THE LOST NOTEBOOKS OF JUAN SWEENEY FORKLIFT BOOKS
The mythical sage Juan Sweeney dances back and forth in time and language in Wolf’s Milk, an inventive poetic fantasy that playfully explores serious themes with a curiosity both delicate and bold. These poems, presented in Spanish and English, draw the reader in for a second look and extended contemplation. —World Literature Today
Who is Juan Sweeney? He is that which provides light where there once was darkness, provides sweetness to complement the sour, humor and merriment to assuage pain. He is the beauty of myth itself—as Chad Sweeney makes abundantly clear. —Rain Taxi
Chad Sweeney’s poems are matryoshka dolls of imagination: strangeness inside longing inside charm. Relentlessly figurative, they read as dreamscapes and translations: if the human soul has peripheral vision, these poems are what it sees. And gentleness, gentleness abounds here and makes the point of fancy to unite, to bring one thing beside another and build a home of their touch. —Bob Hicok
The poems in Chad Sweeney's new book view the world through strangely faceted eyes (perhaps those of a dragonfly)—actually they behold it, and as such they display a dazzling Rumiesque ecstasy, one that holds the reader as rapt as the creator of these poems is held by Creation. At any rate he is a shaman presiding over—of all things—the wedding of simplicity and sophistication. —Mary Ruefle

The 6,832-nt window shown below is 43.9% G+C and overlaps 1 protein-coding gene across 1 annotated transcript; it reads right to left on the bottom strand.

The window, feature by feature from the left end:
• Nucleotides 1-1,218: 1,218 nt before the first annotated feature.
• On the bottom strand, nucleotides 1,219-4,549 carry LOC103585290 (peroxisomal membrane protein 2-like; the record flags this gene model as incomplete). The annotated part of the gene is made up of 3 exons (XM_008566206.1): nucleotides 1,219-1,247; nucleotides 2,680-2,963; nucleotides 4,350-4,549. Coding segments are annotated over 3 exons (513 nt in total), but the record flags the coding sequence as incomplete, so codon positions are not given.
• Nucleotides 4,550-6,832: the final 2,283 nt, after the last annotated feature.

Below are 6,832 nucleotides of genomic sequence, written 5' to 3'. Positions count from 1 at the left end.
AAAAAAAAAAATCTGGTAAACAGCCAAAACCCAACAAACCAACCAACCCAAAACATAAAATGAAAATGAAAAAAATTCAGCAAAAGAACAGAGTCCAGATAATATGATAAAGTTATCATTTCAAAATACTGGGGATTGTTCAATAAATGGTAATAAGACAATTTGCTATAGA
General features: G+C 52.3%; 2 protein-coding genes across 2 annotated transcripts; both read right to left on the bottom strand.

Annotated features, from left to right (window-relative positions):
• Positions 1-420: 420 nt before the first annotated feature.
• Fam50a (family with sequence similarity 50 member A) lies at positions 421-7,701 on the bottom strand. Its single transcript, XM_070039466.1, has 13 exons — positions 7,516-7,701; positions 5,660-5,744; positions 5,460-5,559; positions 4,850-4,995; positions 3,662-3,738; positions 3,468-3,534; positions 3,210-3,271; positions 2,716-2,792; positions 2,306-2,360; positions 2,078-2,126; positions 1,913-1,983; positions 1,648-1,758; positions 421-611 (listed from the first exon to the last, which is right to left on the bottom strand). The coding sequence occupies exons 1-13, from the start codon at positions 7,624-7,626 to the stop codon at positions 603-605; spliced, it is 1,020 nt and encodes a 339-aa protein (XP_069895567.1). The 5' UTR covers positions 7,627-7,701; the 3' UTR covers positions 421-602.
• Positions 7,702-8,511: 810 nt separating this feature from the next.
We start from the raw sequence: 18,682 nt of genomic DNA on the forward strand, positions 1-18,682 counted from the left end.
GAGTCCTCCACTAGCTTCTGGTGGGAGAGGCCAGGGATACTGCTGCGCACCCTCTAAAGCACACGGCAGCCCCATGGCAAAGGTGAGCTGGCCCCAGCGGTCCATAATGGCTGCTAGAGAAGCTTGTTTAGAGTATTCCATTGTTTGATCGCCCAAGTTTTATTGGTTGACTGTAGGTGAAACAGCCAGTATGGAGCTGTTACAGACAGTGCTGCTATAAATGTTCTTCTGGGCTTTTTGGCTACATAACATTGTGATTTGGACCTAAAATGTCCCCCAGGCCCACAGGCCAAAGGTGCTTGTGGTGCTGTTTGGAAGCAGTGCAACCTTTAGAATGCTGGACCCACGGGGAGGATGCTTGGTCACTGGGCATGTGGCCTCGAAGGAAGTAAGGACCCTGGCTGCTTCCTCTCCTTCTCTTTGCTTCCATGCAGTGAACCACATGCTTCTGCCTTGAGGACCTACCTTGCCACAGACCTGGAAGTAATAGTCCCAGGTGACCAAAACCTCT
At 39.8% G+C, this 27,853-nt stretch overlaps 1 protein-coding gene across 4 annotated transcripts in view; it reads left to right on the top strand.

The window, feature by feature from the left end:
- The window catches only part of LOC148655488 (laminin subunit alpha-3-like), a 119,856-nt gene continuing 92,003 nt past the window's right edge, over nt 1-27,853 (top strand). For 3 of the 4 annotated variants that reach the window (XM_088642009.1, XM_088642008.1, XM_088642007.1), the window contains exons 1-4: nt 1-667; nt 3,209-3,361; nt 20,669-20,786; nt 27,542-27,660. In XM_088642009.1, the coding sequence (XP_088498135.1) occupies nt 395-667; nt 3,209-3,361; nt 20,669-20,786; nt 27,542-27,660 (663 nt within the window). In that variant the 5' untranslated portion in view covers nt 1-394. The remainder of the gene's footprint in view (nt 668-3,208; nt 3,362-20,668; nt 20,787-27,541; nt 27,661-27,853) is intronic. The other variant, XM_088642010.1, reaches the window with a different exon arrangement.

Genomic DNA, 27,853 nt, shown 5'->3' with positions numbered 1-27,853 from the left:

The poetry of Chad Sweeney is exuberant, imagistic and prophetic. It locates a "critical moment" of the ineffable that would be inexpressible, had it not been so beautifully expressed.
With keen perception, seamless shifts in tone, musicality, and figures at once precise and expansive, Sweeney probes the individual’s attempt to structure and sustain a sane and grounded life . . . while exploring the power of language to tell and to heal.
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AN ARCHITECTURE BLAZEVOX BOOKS
In “An Architecture,” Chad Sweeney reveals himself to be a Frank Gehry of language: making an overwhelming but coherent form [where] the world swells with meaning . . . . And within the violent changes that he
so precisely records, there are moments of rest and deep regard for what is passing. The poem is an elegy for the world in all its beauty and disturbing variety. —Maxine Chernoff
In Sweeney’s swift architecture, memory assumes the power of imagination, and language becomes a platform for the mind’s multiplicity: ‘I speak, therefore I are.’ Sweeney, as Vitruvius before him, makes architecture the sister-discipline of music.